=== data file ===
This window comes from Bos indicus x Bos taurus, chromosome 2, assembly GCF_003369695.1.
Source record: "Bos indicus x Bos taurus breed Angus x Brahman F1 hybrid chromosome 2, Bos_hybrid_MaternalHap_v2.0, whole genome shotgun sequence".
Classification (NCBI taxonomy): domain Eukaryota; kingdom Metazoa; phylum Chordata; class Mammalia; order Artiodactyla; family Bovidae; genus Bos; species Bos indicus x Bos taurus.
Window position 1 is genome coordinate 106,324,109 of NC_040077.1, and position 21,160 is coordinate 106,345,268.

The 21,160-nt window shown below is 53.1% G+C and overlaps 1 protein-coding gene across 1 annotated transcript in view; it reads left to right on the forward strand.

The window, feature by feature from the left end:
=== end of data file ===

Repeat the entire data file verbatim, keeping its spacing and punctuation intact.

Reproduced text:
This window comes from Bos indicus x Bos taurus, chromosome 2, assembly GCF_003369695.1.
Source record: "Bos indicus x Bos taurus breed Angus x Brahman F1 hybrid chromosome 2, Bos_hybrid_MaternalHap_v2.0, whole genome shotgun sequence".
Classification (NCBI taxonomy): domain Eukaryota; kingdom Metazoa; phylum Chordata; class Mammalia; order Artiodactyla; family Bovidae; genus Bos; species Bos indicus x Bos taurus.
Window position 1 is genome coordinate 106,324,109 of NC_040077.1, and position 21,160 is coordinate 106,345,268.

The 21,160-nt window shown below is 53.1% G+C and overlaps 1 protein-coding gene across 1 annotated transcript in view; it reads left to right on the forward strand.

The window, feature by feature from the left end: